Mark Evans was a background character, and as such, certainly wasn’t going to turn out to be the HBP. Now, the mark Evans issue wasn’t the same as the Voldemort one; there really wasn’t any way we could have figured out that Mark was never meant to be important, since JKR has certainly introduced characters that turned out to be vital later on in just such a throwaway fashion. The important thing here is the way the Mark Evans thing was treated. It wasn’t done dismissively at all; there was a very elaborate explanation involved when JKR revealed that Mark Evans wasn’t a significant character after all. It clearly reveals that JKR knows how much time we spend analyzing every little thing, and that she acknowledges our interest is both important and appropriate. But there’s something even more subtle than that. Mark Evans did not have one scrap of information available about him beyond the fact that he did have the same last name as Harry’s mother. And I think that that, in itself, makes it very unlikely that he was going to be the HBP, and take on a role that at the very least has to carry some importance, and at the most might even be crucial.

So for these reasons, even though all we have is a very sketchy set of facts, speculation is very worthwhile. The prince’s identity remains a total mystery, as well as what both parts of the equation (half-blood and prince) really mean. But all good HP fans love a mystery, and there has been—and can yet be—much piecing together of facts, clues, hints, characters, and canon events to formulate various conclusions. Both the Tom Riddle/Voldemort AND the Mark Evans incidents show that while our speculations may not always come true, it is appropriate to make them.

I believe that there are five types of information JKR gives in interviews:

1.) Not-very-important facts that are often really trivia. Hermione's middle name being Jane, for example. Or the exact ages of all the Weasleys. (That CAN'T have been important, since a lot of readers have figured out that it can't be right! So the number of students attending Hogwarts is something that also falls under this category, I think. With the number of teachers there, how CAN it be 1000 students? And in any case it's background information rather than a plot point.)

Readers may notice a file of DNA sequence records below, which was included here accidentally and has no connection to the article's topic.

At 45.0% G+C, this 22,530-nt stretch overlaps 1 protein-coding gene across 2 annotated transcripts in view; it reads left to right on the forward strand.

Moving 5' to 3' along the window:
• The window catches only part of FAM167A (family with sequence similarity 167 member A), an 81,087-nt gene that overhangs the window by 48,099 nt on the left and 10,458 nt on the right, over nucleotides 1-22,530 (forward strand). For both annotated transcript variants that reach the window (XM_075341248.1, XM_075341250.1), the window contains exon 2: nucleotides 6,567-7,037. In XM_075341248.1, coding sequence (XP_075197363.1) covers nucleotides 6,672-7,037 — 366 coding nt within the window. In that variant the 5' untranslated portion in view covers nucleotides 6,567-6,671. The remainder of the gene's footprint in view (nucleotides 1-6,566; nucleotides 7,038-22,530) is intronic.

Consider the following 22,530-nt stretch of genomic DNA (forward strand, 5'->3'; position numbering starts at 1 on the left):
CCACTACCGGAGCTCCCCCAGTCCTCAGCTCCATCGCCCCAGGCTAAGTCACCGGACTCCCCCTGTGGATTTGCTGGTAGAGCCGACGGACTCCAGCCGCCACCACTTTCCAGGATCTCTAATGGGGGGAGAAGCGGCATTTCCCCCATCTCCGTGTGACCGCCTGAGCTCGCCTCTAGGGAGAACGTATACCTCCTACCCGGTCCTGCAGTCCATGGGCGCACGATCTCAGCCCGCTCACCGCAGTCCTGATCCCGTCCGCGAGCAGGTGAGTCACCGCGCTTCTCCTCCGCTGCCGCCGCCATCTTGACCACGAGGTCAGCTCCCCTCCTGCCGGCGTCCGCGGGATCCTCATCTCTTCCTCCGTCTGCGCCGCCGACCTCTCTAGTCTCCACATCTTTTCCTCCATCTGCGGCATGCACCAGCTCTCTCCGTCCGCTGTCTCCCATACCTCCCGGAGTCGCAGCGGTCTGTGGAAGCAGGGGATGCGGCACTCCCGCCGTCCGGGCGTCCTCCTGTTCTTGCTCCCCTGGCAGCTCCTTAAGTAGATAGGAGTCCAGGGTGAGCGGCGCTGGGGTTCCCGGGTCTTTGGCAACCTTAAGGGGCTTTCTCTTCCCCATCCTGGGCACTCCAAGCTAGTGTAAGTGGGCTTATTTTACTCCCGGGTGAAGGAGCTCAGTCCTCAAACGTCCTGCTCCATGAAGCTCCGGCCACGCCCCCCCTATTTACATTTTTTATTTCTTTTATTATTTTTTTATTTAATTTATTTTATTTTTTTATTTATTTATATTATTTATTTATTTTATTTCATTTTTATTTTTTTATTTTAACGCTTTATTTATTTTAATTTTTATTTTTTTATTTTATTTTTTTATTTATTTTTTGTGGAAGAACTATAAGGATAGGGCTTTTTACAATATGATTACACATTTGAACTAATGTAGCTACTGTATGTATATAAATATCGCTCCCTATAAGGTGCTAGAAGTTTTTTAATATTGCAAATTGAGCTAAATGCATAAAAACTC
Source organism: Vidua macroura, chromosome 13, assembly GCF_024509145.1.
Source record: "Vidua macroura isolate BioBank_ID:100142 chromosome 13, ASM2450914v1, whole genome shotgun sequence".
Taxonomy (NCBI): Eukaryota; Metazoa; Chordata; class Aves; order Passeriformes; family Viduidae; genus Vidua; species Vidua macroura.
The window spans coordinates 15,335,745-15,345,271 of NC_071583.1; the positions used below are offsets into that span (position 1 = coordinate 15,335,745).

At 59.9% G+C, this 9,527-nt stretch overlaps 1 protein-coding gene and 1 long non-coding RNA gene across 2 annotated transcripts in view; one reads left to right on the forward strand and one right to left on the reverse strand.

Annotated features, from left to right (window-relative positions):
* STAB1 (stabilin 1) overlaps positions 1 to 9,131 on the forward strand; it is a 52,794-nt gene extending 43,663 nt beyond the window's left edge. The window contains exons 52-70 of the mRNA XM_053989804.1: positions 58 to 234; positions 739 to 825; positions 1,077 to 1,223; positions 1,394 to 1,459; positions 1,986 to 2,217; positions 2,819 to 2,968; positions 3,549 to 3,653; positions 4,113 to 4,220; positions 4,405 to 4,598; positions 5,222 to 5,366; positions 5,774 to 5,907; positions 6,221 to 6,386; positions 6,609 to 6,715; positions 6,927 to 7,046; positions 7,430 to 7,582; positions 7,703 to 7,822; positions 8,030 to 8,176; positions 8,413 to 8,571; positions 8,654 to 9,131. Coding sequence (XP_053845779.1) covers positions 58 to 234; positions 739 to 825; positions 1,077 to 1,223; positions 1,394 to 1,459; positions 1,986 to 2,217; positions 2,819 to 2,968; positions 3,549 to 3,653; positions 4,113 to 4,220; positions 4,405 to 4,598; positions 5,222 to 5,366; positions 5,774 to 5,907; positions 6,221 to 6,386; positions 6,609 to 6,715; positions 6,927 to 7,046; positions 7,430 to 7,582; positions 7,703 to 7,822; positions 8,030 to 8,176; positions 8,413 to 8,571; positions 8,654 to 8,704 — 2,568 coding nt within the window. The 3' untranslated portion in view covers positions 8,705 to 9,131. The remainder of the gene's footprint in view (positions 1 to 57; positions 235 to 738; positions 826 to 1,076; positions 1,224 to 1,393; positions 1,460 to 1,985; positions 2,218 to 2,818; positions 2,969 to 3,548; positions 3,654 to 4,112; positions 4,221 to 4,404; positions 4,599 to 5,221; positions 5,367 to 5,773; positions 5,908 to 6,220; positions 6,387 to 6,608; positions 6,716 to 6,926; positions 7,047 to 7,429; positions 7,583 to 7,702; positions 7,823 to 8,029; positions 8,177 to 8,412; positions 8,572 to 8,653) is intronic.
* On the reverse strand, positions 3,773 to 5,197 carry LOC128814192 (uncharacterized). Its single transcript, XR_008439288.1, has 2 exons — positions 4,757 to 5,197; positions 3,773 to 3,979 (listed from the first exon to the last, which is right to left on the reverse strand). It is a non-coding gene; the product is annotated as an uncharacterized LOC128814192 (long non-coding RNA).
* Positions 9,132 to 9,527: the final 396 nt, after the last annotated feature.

2.) Important facts. The rarest category. The HBP not being Harry or Voldemort goes here, as does the truth about Mark Evans (and that might also go in 1.)

3.) Facts that might or might NOT be important. The cut scene between Draco and Theodore Nott, for example. I think that's VERY!! important; some people don't. Or the cut background of Dean Thomas. I think it's interesting, but not a plot point. Others disagree, which is why we all keep raving on over at the "Who Is the HBP?" thread.

4.) Semi-autobiographical information. The story about the idea coming to her originally on a train is a good example, as is the written-in-a-coffeehouse info.


5.) Musings about the plot, characters, possible future storyline, etc. The problem, I think, is that this kind of info is often mistaken for 2.) or 3.) I have to say (ducks thrown rocks) that some authors are very good at talking about their writing, and some are not, and JKR falls into the latter category. Steven King does this kind of thing very well; she does not. Not everybody is cut out to do it. But her functional inarticulateness on this level (I'm sorry to say, I think it's true) means that her interviews can come off as just plain confusing if you really try to analyze them. There's so much more depth in her work than there seems to be when she speaks about the writing. If you only heard what JKR has actually said about her books, they don't sound like they would be all that interesting, or anything much above the run-of-the-mill teenage book.